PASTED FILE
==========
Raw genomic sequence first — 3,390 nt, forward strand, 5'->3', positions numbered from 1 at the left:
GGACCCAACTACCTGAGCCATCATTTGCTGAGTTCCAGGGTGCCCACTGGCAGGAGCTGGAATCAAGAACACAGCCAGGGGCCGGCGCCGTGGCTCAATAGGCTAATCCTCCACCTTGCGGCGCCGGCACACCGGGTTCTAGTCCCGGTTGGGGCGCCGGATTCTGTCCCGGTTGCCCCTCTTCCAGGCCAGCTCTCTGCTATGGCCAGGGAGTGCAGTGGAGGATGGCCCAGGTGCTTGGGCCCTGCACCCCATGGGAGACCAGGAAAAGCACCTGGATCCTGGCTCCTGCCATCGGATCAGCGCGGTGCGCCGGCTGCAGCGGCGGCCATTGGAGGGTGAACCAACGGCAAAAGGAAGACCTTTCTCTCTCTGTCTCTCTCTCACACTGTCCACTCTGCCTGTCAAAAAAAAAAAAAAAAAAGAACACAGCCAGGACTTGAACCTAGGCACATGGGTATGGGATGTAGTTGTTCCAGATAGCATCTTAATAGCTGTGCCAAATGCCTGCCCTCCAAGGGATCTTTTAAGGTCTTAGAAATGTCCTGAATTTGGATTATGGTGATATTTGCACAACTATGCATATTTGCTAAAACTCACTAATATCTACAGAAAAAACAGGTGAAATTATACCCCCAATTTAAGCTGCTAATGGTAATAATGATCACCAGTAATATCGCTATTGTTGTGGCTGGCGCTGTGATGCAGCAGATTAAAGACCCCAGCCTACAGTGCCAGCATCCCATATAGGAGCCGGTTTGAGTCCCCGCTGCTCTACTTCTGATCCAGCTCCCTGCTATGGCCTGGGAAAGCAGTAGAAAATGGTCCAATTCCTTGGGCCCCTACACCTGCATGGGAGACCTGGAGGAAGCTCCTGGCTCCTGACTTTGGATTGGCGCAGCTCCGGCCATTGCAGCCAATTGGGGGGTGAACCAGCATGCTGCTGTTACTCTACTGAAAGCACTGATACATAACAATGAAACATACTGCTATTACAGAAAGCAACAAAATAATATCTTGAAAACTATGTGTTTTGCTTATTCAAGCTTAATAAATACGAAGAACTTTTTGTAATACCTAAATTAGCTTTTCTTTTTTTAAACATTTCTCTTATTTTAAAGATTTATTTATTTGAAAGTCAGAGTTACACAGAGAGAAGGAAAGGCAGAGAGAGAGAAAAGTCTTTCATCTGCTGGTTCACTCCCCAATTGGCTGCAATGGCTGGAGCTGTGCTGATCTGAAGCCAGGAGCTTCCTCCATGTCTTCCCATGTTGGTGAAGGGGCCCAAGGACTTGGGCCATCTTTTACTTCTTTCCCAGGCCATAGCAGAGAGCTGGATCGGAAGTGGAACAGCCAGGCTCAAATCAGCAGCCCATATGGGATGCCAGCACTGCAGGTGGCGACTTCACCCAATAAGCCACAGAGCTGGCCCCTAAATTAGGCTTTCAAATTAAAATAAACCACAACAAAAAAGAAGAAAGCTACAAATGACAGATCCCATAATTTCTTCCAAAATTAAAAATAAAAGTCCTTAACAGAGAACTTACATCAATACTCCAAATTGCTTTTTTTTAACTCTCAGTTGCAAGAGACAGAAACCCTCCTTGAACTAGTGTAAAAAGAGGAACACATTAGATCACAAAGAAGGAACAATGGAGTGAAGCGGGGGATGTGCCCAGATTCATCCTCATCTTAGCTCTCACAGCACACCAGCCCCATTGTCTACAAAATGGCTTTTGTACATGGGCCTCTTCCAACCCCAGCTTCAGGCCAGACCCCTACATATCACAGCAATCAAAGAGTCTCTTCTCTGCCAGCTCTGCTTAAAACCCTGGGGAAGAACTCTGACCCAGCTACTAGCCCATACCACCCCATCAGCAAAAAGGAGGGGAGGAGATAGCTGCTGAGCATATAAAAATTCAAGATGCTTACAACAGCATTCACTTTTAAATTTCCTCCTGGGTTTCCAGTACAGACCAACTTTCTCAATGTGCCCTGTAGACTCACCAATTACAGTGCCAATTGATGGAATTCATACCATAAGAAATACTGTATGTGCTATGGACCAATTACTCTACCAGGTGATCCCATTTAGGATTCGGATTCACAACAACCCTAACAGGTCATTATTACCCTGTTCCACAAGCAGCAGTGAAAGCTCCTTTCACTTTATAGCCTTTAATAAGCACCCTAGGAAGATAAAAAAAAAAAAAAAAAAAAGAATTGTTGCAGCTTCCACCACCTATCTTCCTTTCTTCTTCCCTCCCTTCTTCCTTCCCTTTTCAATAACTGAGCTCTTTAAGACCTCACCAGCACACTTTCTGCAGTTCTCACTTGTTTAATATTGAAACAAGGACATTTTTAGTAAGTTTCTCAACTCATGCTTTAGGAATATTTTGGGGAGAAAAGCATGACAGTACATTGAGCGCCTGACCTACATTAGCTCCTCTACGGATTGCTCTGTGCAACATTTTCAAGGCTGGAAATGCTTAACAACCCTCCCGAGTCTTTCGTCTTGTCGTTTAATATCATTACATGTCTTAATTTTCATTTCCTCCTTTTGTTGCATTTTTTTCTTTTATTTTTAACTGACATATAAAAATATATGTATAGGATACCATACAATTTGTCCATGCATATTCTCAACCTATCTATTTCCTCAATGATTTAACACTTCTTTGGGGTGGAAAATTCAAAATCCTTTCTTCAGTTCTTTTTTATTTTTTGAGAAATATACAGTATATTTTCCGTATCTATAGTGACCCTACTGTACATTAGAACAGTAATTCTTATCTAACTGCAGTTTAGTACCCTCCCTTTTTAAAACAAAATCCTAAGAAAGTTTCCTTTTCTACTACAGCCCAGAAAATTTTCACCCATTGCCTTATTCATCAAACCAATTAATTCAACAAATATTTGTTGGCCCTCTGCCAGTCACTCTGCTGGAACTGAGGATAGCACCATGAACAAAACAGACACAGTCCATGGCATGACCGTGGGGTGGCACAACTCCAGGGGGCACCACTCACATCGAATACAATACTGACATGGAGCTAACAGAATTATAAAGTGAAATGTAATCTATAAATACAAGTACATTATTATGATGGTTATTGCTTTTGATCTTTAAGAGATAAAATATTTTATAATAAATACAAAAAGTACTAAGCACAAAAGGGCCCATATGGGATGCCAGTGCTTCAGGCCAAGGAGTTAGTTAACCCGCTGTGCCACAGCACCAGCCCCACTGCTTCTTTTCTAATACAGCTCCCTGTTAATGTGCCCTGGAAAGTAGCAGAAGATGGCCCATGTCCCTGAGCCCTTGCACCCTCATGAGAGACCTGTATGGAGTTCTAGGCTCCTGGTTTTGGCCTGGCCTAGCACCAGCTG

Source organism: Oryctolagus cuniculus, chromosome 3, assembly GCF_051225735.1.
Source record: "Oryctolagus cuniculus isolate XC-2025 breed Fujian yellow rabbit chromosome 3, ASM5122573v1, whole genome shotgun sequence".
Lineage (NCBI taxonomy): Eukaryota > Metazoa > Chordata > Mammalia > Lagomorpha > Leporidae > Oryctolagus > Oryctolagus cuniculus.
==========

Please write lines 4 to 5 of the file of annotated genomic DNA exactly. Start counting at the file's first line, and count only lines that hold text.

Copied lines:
Source record: "Oryctolagus cuniculus isolate XC-2025 breed Fujian yellow rabbit chromosome 3, ASM5122573v1, whole genome shotgun sequence".
Lineage (NCBI taxonomy): Eukaryota > Metazoa > Chordata > Mammalia > Lagomorpha > Leporidae > Oryctolagus > Oryctolagus cuniculus.